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John M. O’Quinn persuaded a jury in Beaumont, Texas, to return a record $1.01 billion verdict in a fen-phen suit on April 27, but the Houston plaintiffs’ lawyer now faces the harder task of convincing the trial judge and appeals courts that the jury finding breaks a statutory cap on punitive damages.

O’Quinn said the $900 million in punitive damages in the wrongful-death suit will pass appellate muster because the jury found Wyeth knowingly or intentionally destroyed, altered or concealed public documents. He alleges that because that act is a violation of Section 32.21 of the Texas Penal Code – forgery – the cap that would limit punitive damages to twice compensatory damages plus up to $750,000 does not apply.

Wyeth, the Madison, N.J.-based pharmaceutical company, maintains otherwise. William D. Sims Jr., a partner in Vinson & Elkins in Dallas who was the lead trial lawyer for the defense, said the cap will limit any punitive damages.

“We think the court erred in instructing the jury on that issue,” Sims said.

Wyeth, which manufactured the Pondimin taken by a Jefferson County woman for five months in 1997, will appeal any adverse judgment in Jerry Coffey, et al. v. Wyeth, et al. Pondimin, recalled from the market in 1997, is one of the drugs that was prescribed in the diet-drug combination known as fen-phen.

After deliberations that stretched over nearly a week, a jury in Beaumont returned a unanimous verdict that awards $113.9 million in actual damages and $900 million in punitives to the family of Cynthia Cappel-Coffey, who died at age 41 on New Year’s Day 2003 of primary pulmonary hypertension, a rare and deadly lung disease.

The plaintiffs – Cappel-Coffey’s husband and their daughters, aged 11, 7 and 4 – alleged in the suit, filed in 172nd District Judge Donald Floyd’s court in Jefferson County, that Cappel-Coffey contracted PPH because of drugs she took to lose weight, including Pondimin.

While O’Quinn may face an uphill battle to keep the $1.01 billion verdict, the heft of the record-setting award is likely to improve the settlement value of other fen-phen suits, particularly those alleging that drugs taken in the fen-phen combination caused PPH. Most of the fen-phen suits allege heart-value damage.

“I’ve got . . . a PPH case and clearly this verdict has made me think it was worth more than it was yesterday,” Houston plaintiffs’ lawyer Tommy Fibich said the day after the Beaumont verdict.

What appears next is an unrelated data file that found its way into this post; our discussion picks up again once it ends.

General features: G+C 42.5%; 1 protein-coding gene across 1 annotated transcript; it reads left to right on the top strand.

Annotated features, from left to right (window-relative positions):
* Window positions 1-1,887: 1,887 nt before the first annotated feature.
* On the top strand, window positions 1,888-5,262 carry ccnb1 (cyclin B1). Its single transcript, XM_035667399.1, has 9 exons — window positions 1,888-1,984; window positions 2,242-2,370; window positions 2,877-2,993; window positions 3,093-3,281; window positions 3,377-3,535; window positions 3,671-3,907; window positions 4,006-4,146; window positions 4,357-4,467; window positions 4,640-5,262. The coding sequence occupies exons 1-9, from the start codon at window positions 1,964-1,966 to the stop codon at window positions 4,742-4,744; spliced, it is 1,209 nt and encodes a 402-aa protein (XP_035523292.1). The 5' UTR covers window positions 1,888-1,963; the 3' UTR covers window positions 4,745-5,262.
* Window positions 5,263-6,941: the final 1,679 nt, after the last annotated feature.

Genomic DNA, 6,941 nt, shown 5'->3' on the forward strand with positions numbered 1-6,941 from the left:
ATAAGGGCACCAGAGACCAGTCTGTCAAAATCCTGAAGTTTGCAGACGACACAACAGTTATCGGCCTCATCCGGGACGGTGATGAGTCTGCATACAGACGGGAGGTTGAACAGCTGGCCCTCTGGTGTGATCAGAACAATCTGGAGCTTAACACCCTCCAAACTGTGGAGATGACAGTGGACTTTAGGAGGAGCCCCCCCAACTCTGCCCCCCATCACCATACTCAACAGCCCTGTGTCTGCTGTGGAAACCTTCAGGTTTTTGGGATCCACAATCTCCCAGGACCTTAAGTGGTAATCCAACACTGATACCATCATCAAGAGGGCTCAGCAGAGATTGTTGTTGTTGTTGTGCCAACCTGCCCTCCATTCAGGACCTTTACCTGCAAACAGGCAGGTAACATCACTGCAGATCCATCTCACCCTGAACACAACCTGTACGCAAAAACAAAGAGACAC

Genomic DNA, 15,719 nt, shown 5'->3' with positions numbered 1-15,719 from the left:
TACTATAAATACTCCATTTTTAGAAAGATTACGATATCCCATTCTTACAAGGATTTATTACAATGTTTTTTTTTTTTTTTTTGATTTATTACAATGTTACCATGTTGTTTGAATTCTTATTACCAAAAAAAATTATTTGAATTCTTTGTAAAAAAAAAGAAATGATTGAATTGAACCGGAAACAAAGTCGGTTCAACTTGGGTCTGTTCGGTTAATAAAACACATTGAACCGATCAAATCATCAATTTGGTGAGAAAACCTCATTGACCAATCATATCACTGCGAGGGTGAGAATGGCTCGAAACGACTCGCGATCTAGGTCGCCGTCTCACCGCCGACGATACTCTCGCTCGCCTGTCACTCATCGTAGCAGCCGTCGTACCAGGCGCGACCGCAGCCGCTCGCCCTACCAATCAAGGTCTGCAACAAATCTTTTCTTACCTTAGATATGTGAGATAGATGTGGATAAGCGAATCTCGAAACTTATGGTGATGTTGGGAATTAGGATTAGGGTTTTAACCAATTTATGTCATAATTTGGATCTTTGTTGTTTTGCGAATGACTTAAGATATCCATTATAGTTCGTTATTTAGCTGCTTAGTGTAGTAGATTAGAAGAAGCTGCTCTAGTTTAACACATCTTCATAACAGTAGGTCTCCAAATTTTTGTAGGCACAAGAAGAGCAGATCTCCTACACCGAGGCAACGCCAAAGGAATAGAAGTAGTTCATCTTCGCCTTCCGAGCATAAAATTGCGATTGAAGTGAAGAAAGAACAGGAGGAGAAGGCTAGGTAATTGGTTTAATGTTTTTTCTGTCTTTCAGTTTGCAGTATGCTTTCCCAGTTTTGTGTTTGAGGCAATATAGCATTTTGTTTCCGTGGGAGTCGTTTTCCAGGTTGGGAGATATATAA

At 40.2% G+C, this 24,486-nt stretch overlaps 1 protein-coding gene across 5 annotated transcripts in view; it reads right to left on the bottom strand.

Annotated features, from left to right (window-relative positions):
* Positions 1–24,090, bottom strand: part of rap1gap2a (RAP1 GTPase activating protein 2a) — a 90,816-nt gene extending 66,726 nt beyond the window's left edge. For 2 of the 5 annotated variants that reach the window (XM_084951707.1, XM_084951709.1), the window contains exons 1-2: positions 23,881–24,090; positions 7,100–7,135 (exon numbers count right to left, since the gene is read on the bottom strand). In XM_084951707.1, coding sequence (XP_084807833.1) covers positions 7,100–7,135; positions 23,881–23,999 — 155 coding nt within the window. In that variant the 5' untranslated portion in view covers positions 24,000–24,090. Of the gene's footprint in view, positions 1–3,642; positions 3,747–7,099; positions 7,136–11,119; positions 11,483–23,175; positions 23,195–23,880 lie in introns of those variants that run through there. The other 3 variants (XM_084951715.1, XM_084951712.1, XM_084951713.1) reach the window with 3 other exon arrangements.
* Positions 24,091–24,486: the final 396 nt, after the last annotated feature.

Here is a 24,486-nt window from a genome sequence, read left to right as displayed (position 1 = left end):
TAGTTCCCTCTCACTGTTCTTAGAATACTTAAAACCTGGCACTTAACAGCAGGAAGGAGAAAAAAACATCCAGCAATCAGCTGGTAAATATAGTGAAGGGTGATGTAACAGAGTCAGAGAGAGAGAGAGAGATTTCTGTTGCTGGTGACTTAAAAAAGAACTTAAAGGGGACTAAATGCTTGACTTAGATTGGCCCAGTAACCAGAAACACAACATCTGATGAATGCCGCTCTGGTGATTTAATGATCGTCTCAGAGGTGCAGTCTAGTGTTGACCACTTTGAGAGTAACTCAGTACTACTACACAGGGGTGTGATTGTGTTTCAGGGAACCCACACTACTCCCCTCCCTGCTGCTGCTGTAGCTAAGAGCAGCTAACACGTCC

Fibich, a partner in Houston’s Fibich Hampton & Leebron, said the verdict improves the market value of any pharmaceutical case, not just those involving fen-phen.

“A rising tide lifts all boats. This is a rising tide,” said George Fleming, a plaintiffs’ lawyers in Houston.

“This is extremely significant. This is going to cause the company to come to grips [with fen-phen litigation],” said O’Quinn, who tried the suit with partners Richard Laminack and Thomas Pirtle.

O’Quinn said he intends to try more PPH suits against Wyeth. He expects other lawyers with trial dates in PPH litigation to call on him to try their PPH suits as well.

“All I’m going to do is try PPH cases until I bust them [Wyeth] and they start settling,” O’Quinn said.

The $1.01 billion verdict is the largest ever in a fen-phen case. O’Quinn said it’s also the largest-ever verdict in Jefferson County, an area with a reputation as a plaintiffs’-friendly venue, and the nation’s largest verdict for the death of a single individual.

Sims said the evidence does not support the verdict. He noted, “We were in a difficult venue . . . that is known for large verdicts and the plaintiffs’ lawyers asked for almost exactly what the jury gave them.”

Sims defended the suit with assistance from Peter Bleakley and Tim Atkeson, partners in Washington, D.C.-based Arnold & Porter, Wyeth’s national fen-phen counsel, and appellate lawyers Robbi Hull, a partner in V&E in Austin, and Leslie Benitez, a partner in Austin’s Clark Thomas & Winters.

The plaintiffs’ team also includes Gilbert T. Adams of the Law Offices of Gilbert T. Adams in Beaumont. Joe Deshotel of Beaumont, a state representative, is guardian ad litem for Cappel-Coffey’s children.

The fen-phen litigation boom began after the Food and Drug Administration asked drug companies to withdraw fenfluramine, the “fen” part of the drug combination, and the related drug dexfenfluramine, or Redux, from the market in September 1997. Almost immediately, Texas plaintiffs’ lawyers started filing individual products liability and negligence suits against manufacturers and distributors of the drugs, including Wyeth (then American Home Products Corp.) and related companies.